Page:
September 26, 2007

Toronto and the UK. Michael Clayton.

Michael Clayton "Does [George Clooney] deliver?" asks Premiere's Glenn Kenny. "Yeah - enough to make you forgive plot holes and emotional string-pulling that could have sunk a film that didn't have him in it."

"I guess you could describe [Michael Clayton] as a Manhattan 'legal thriller' - most of the main characters are corporate lawyers - that strikes a delicate tonal balance between the cynical political paranoia of the Bourne movies, the satirical paranoia of Network, the corporate paranoia of The Insider and the legalistic paranoia of Erin Brockovich," writes Jim Emerson. "And, as in all these movies, when you're feeling paranoid, it doesn't mean somebody isn't out to get you."

Updated through 10/1.

"Michael Clayton is the kind of intelligent, entertaining cinema you thought Hollywood had forgotten how to make," writes Matt Riviera. "[Tony] Gilroy takes his time, refusing to rush into a complex story, getting through the exposition cleverly rather than quickly. He can't afford to take any short cuts: his three-dimensional characters are conflicted, the likeable ones do unspeakable things, the dogy ones surprise us with their intelligense and common sense. Nor does he attempt to pimp his talky script with romance or car chases, sentimentality or even heroics. He trusts the material enough, not to mention the smart and eloquent dialogue."

Interviews? Oh, yes. James Mottram (Independent) and David Gritten (Telegraph) talk with Clooney; Kate Muir (London Times) and Charlotte Higgins (Guardian) meet Tilda Swinton.

At the Reeler, Christopher Campbell finds this one "a crackling legal thriller so tightly written (by Tony Gilroy, also the film's director), plotted and acted that it's a bit cold, even intimidating," and he, too, gets a few words with Clooney and Swinton.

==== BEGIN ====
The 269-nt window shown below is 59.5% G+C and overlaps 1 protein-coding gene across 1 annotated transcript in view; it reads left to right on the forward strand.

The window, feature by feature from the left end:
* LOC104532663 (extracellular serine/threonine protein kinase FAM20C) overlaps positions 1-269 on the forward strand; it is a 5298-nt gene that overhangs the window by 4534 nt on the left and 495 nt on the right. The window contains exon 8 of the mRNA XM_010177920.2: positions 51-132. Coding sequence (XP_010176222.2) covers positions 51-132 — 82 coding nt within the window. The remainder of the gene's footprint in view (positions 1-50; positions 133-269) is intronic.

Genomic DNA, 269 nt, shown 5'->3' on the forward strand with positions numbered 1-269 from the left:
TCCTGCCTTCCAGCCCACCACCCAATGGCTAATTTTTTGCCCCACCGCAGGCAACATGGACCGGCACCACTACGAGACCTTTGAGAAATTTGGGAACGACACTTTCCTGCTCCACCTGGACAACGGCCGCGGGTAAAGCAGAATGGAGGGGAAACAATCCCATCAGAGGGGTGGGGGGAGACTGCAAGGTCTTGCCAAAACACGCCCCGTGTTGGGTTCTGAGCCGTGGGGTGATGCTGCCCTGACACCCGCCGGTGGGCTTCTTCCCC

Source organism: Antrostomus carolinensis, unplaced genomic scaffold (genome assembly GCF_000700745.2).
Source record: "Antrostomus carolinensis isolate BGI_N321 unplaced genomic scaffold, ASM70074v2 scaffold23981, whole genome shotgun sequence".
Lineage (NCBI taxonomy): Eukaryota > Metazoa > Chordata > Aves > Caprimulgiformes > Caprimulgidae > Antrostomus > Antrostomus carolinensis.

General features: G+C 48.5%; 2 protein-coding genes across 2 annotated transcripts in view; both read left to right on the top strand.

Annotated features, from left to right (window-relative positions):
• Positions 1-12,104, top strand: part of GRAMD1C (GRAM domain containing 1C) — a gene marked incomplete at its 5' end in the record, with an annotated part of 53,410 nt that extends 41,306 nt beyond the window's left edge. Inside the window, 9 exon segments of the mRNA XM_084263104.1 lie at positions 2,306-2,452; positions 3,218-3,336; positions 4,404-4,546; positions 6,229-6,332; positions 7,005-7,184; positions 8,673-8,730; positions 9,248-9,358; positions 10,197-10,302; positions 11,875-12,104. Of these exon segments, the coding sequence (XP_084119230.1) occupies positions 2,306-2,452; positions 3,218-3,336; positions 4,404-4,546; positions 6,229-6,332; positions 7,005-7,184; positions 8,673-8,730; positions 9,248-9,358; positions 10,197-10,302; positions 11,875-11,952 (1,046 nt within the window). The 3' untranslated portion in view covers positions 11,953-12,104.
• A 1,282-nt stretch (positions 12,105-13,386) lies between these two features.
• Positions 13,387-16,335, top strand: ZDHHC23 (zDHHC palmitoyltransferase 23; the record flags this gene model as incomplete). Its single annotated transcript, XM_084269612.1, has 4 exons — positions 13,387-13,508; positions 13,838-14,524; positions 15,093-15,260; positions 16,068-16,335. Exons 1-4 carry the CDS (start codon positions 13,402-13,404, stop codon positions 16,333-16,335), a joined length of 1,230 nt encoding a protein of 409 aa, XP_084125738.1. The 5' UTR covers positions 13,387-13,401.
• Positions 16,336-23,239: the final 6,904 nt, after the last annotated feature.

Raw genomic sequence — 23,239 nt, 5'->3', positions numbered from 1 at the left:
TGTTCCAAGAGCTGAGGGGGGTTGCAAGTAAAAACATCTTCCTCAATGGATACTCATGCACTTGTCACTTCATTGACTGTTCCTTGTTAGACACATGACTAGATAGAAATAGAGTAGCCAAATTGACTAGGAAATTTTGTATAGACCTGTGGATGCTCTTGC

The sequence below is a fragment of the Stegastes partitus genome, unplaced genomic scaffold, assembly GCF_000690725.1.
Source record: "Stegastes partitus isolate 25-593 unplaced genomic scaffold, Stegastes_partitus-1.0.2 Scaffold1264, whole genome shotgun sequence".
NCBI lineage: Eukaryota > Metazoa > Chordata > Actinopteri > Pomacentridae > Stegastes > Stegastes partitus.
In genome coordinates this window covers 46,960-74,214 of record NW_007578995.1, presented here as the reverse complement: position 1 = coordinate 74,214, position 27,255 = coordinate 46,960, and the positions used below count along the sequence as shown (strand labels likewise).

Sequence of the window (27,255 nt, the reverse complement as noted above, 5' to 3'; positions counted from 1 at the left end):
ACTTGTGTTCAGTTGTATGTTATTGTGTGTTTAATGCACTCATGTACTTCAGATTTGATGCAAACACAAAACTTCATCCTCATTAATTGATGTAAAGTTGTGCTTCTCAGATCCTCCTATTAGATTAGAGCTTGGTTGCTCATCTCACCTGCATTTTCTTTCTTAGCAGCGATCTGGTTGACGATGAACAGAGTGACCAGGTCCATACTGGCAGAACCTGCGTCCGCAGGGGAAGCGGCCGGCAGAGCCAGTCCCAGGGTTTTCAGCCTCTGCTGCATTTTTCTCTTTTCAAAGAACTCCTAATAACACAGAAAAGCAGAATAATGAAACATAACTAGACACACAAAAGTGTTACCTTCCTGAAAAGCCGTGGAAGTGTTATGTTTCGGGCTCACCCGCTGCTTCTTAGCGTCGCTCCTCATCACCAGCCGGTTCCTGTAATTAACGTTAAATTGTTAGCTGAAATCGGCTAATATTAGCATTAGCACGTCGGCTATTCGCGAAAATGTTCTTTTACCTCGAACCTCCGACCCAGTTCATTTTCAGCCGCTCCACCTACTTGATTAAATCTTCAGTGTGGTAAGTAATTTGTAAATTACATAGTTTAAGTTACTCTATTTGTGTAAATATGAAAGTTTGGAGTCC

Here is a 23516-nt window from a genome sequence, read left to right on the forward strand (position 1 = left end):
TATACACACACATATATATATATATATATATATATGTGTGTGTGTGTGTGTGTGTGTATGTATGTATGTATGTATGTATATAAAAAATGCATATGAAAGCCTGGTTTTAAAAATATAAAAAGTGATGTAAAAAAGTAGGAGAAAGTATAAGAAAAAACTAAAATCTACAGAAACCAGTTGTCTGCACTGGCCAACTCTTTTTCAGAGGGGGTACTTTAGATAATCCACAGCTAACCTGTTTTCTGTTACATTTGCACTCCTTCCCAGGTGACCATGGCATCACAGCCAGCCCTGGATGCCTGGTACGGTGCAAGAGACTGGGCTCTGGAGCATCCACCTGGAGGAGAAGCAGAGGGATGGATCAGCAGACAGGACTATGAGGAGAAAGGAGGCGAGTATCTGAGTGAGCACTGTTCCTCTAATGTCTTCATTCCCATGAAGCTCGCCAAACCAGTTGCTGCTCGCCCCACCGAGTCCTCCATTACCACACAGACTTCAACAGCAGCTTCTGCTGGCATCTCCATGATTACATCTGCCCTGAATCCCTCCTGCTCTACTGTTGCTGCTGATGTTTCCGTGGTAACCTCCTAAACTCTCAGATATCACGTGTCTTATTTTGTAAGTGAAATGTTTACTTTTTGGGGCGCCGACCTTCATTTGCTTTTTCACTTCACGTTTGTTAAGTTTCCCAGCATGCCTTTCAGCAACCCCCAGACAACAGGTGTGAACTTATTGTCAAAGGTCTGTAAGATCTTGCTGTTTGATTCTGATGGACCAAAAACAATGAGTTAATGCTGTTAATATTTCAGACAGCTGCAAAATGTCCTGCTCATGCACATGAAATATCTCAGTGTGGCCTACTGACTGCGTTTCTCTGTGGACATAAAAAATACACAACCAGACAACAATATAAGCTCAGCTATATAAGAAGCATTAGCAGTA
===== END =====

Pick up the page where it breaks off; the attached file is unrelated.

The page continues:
Updates, 9/28: "Tony Gilroy's corporate conspiracy thriller opens with such a powerful sense of foreboding that the ceiling could cave in and you'd still be sitting there, gripped," writes the Independent's Anthony Quinn.

"Perhaps it could be objected that Clooney's style and body language as a loser are not so very different from when he plays a winner," supposes the Guardian's Peter Bradshaw. "It's an arresting performance none the less: muscular and pain-racked at once."

"Clooney has seldom been better as Clayton, a man beginning to feel that his skill is not exactly being put to good uses, while [Tom] Wilkinson, as the attack-dog lawyer now convinced he's wasting his talent and collapsing under the strain, is as good as ever," writes Derek Malcolm in the Evening Standard. "But it is Swinton, as the nervy chief counsel for the chemical company, who trumps them both. To see her faced by Clayton with the enormity of her position is to see a great actress at work in a film that's good enough to keep her at full stretch."

"Clooney is a haunted marvel as Clayton," adds James Christopher in the London Times.

"[Y]ou sometimes wonder if Clooney himself would prefer to be admired than loved," writes the Telegraph's Sukhdev Sandhu. Michael Clayton is "a weighty, sophisticated feature... But it's so self-consciously adult, so deliberately downbeat. You wonder: does Clooney look down on his abilities as a comic actor?"

John Horn profiles Clooney for the Los Angeles Times.

Updates, 9/30: "What we have at the heart of this excellent thriller is a story of greed, the misuse of the law, the contempt of the powerful for the weak and the small window of decency through which such things can be corrected," writes Philip French in the Observer.

John Horn profiles Clooney for the Los Angeles Times.

Updates, 10/1: Gilroy "makes Swinton a fascinating face of evil," writes New York's David Edelstein. "She'll do anything to measure up to her boss and mentor (Ken Howard) - which drives home the point that it's the people who are least secure in their power who tend to abuse it so impulsively."

"Gilroy is an entertainer, and he wants to show us everything - dirty secrets held by prestige law firms, the moral squalor of big-time corporate power and what it does to people, the moments of conscience and decency in messed-up lives," writes David Denby in the New Yorker. "He's good with actors, and Michael Clayton has pace and drive - it's enormous fun. But I hope that as Gilroy continues directing he will let his movies breathe more.... Tony Gilroy has produced a screenwriter's film, which assumes that people who move through different worlds will alter their speech without losing their idiosyncratic style. Against all Hollywood wisdom, he trusts the audience to enjoy the texture and the power of words."

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Posted by dwhudson at September 26, 2007 3:14 PM